[rear-devel] RFC: what should I do with my ideas for "rear 2.0"?

Gratien D'haese gratien.dhaese at it3.be
Fri Oct 30 11:51:19 CET 2015


 I have no problems with a rear-2, but currently I have no clue what you 
 to modify at all? Perhaps, prepare a design document first? So, we 
 coders can follow you reasons and ideas.
 Perhaps, it would be better to fork rear-2 from rear to avoid 
 interruption for
 those who use rear in production?
 Afterwards, we could merge the branches again. Or not, if it deviates 
 too much.
 If rear-2 becomes usable and successful we could leave the rear-1 
 branch as is.

 However, if it is a matter of *not enough* documentation in the code - 
 why not deal
 with that and ask us what you do not understand? More comments will not 
 hurt of course.
 Some parts not written by the core devs are difficult to read, but 
 rewriting everything to your
 taste is very time consuming and as nobody wants to pay for it we leave 
 it as it is (if the
 code works). We just fix what is broken.

 Personally, I would like to extend documentation as that is what our 
 users would like to see
 according to our poll results (I know I should publish these - in a day 
 off perhaps).

 best regards,

 On Fri, 30 Oct 2015 10:50:02 +0100 (CET), Johannes Meixner 
 <jsmeix at suse.de> wrote:
> Hello,
> On Oct 29 18:12 Schlomo Schapiro wrote (excerpt):
>> My vision for ReaR is to be a modular framework
>> where you have workflows that combine smaller actions
>> into a meaningful task.
> This is also my vision.
> But my experience in reality is that this is not true
> at least not true for those issues that I have to fix.
> I wish I could more decouple the basic parts of rear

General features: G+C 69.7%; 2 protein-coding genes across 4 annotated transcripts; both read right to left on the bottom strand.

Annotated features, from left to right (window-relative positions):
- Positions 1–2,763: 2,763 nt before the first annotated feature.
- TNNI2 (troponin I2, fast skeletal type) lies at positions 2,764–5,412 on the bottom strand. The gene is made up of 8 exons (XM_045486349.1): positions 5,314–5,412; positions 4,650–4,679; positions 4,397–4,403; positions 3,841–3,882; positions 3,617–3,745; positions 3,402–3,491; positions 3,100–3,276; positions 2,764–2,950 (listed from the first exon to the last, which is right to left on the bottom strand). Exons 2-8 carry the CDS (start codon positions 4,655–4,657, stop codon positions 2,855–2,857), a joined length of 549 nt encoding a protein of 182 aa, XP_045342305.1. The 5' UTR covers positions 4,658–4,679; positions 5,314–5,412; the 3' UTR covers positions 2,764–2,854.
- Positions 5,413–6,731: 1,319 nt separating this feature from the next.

> so that each part is more usable on its own.
>> With this model I would expect you to refactor existing code
>> to become reusable for your case without harming existing
>> functionality.
> Not possible for me in practice because existing code is
> often a mix-up of the core functionality with various
> special case handling (often without explanatory comment)
> and usually I fail to understand why the code is as it is.
> I can see what it does but I cannot see why it does it.
> How should I refactor code that I do not fully understand?
> When I refactor code that I do not fully understand
> I will introduce regressions because I cannot test all cases
> (in partiular SUSE does not test Red Hat or Debian/Ubuntu).
> If I get a clear "go ahead" from the rear upstream authors,
> I could start to refactor code as good as I can
> (of course I try to avoid regressions)
> but definitely I do need careful supervision.
>> On the other hand with a major version number change
>>> a lot of other wanted stuff can be implemented
>>> (e.g. using "set -e -o pipefail" everywhere)
>>> i.e. everything where we fear regressions.
>> Maybe those things can also be enabled in a softer way:
>> First warn and then fix the warnings and then enforce it.?
> I have no idea how to implement e.g. "set -u -e -o pipefail"
> (I had forgotten '-u') first as warnings and then enforce it.
> As far as I see when I implement e.g. "set -u -e -o pipefail"
> I will introduce regressions because I cannot test all cases.
> I never meant to start from scratch with rear-2.0.
> My intent is to make rear-2.0 based on the current rear
> but in practice I cannot keep all current rear functionality
> as is. In theory this is possible but not for me (with my
> limited knowledge) and not with reasonable effort.
> A major version number change would make it obvious for all
> current rear users that extra-careful testing is needed
> and that this or that regressions are expected.
> Furthermore with a major version number change we are able
> to drop support for outdated things that also "mess up"
> the current code (cf. "special case handling" above).
> Kind Regards
> Johannes Meixner

 Gratien D'haese
 IT3 Consultants bvba
 Vennestraat 15, B-2560 Nijlen

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